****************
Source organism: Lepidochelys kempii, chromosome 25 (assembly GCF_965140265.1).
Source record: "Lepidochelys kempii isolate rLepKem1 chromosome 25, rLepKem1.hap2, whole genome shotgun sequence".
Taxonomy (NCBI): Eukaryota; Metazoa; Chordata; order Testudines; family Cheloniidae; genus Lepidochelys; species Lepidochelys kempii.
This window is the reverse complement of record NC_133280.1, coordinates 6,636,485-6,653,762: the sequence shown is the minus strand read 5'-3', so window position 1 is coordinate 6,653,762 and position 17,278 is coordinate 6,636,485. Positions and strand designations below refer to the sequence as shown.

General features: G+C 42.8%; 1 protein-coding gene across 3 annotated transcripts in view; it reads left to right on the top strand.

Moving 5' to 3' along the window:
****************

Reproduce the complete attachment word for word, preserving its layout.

Source organism: Lepidochelys kempii, chromosome 25 (assembly GCF_965140265.1).
Source record: "Lepidochelys kempii isolate rLepKem1 chromosome 25, rLepKem1.hap2, whole genome shotgun sequence".
Taxonomy (NCBI): Eukaryota; Metazoa; Chordata; order Testudines; family Cheloniidae; genus Lepidochelys; species Lepidochelys kempii.
This window is the reverse complement of record NC_133280.1, coordinates 6,636,485-6,653,762: the sequence shown is the minus strand read 5'-3', so window position 1 is coordinate 6,653,762 and position 17,278 is coordinate 6,636,485. Positions and strand designations below refer to the sequence as shown.

General features: G+C 42.8%; 1 protein-coding gene across 3 annotated transcripts in view; it reads left to right on the top strand.

Moving 5' to 3' along the window: